Views that do not suck...
Rainier cherries, fresh-picked!
Day 2 pics, continued...
Lakeside lunch view
Into a new land!
Still watching the direction the trees bend...
We’re all smiles
Day 2 pics, cont...
Stunning Jacobs Ladders looking back at Oosoyos
Loved this spot for the night
July 3, Day 3 - Johnstone Creek Provincial Park to Toad Rock Motorcycle Campground
Today was a very slow start - we first woke around 9, then T fell back asleep and I read for an hour before passing out again; we both woke for good around 11. Coffee and oatmeal and we were off just after noon - a nice leisurely pace that we must’ve needed, altho we rued the late hour sometimes as we plowed towards the renowned Toad Rock Motorcycle Campground. Our stop in Greenwood for gas and espresso (hello macchiato!) also became a long stop with logistical wrangling to try and have T’s friend ship her eyeglasses via UPS to a future stop; T was fighting a migraine, which seems to correlate to vision issues. We decided on two nights at Toad Rock, and just one night later at Lake Louise, in order to arrange a good spot to camp around Revelstoke. And who knows, T speculated, maybe Toad Rock could provide some moto hotties who’d entertain us...? When we stopped for food at Clyde’s Pub in Grand Forks, we learned the shipping would cost about $200 and not get to our Revelstoke destination in time. So that was a bust - but my cheeseburger was awesome! Onwards, and onwards - we would round another corner to have another stunning green valley open before us, a river meandering through the middle with some hamlet spread out a bit on the flat and up the lower mountain reaches. The clouds remained gathered and gray, splattering us occasionally, and it got very cold (and pelted us with tiny hail to boot!) as we summited the range west of Nelson. Then down, down the curves, warming air and clearing skies as we reached this charming artsy town around dinner time. We enjoyed gourmet ramen, and then gassed up and headed on another 45 minutes along an arm of the Kootenay Lake. Cruising at just 90 km/hr along this lovely meandering route with its gentle esses and nicely cambered embankments, I felt fucking invincible again, like I did after riding Ramona down the Lippincott Mine Road in Death Valley in spring 2016. I was leaning into the left- and right-handers with aplomb, trusting myself again and loving my fine red steed. Then we rolled into this ridiculously awesome place - a true mecca for riders, Toad Rock is, with sites and amenities appealing to this bizarre specimen of the human race: the motorcycling enthusiast. We quickly set up camp in Blues Alley and made for the Pavilion to socialize. Spent some time around the fire in the guitar-song circle, then I made a break for the pool table and played 3 games, winning twice on technicalities. T collected the many ideas that came our way for rides the next day with Toad Rock as our base, but I’m just not feeling like stressing myself with doing any gravel routes on the Triumph, what with so many more days yet to go. We talked with some nice folks across the evening and into the late night, everybody getting each other’s home towns and motorcycle models as a first order of business. There is sadly a preponderance of Harley dudes, while we have eyes only for the adventure riders.... I’m pretty sure at least one guy was surprised to learn we were both riding, sexism that was tiring and disappointing to encounter even here, but I suppose he didn’t mean badly and he recovered quickly as I poked after technical details of his Triumph Tiger. Many folks come to this place often, friends who reunite here over years and years. It’s well after midnight and one of my neighbors just called over to congratulate me on being here, a place that brings the world together. Let’s all play nice, folks — it sure is a lot more fun that way, isn’t it?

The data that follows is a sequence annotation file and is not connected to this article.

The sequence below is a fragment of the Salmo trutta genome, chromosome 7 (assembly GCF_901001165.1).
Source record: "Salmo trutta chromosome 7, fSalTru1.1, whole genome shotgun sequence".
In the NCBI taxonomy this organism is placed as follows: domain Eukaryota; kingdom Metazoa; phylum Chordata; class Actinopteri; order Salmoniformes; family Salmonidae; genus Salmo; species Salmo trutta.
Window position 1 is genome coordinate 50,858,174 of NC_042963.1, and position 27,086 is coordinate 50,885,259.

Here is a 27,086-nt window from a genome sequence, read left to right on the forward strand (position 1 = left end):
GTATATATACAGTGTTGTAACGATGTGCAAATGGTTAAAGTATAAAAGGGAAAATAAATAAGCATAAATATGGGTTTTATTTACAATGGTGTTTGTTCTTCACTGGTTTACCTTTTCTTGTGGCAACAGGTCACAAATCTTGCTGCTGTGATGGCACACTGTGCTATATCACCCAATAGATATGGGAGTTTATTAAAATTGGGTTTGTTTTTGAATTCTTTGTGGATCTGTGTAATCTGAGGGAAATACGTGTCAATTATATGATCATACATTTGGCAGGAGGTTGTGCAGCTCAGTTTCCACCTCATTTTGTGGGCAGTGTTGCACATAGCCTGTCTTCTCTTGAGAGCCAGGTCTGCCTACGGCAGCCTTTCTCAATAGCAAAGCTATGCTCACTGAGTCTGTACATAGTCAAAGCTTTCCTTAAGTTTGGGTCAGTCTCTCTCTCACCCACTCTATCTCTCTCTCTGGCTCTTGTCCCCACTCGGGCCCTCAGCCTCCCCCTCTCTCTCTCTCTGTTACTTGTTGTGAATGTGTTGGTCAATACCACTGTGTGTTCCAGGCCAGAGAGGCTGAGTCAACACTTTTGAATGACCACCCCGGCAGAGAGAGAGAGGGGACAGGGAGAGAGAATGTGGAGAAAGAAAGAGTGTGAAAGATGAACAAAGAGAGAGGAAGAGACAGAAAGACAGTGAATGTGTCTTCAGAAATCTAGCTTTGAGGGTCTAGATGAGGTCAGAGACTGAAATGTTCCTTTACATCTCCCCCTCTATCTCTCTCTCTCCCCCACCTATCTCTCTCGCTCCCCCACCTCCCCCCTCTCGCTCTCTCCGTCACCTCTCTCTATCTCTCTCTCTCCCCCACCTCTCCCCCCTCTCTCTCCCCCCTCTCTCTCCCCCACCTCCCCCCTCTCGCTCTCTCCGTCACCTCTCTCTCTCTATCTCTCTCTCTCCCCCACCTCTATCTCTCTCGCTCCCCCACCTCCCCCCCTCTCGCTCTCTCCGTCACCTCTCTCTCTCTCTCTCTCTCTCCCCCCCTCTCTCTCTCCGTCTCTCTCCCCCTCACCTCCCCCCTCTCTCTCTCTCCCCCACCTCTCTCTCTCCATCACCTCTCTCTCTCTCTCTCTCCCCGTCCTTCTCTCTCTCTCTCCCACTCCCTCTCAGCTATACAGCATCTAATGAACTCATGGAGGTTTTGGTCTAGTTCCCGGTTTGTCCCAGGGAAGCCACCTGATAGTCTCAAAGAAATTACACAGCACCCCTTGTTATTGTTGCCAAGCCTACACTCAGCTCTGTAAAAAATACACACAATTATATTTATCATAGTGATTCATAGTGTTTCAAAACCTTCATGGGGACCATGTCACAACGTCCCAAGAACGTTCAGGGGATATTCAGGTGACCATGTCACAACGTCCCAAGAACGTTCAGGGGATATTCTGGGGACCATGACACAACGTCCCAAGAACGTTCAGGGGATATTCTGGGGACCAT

Not long after getting underway
Smiling despite the wet
Our Toad Rock spot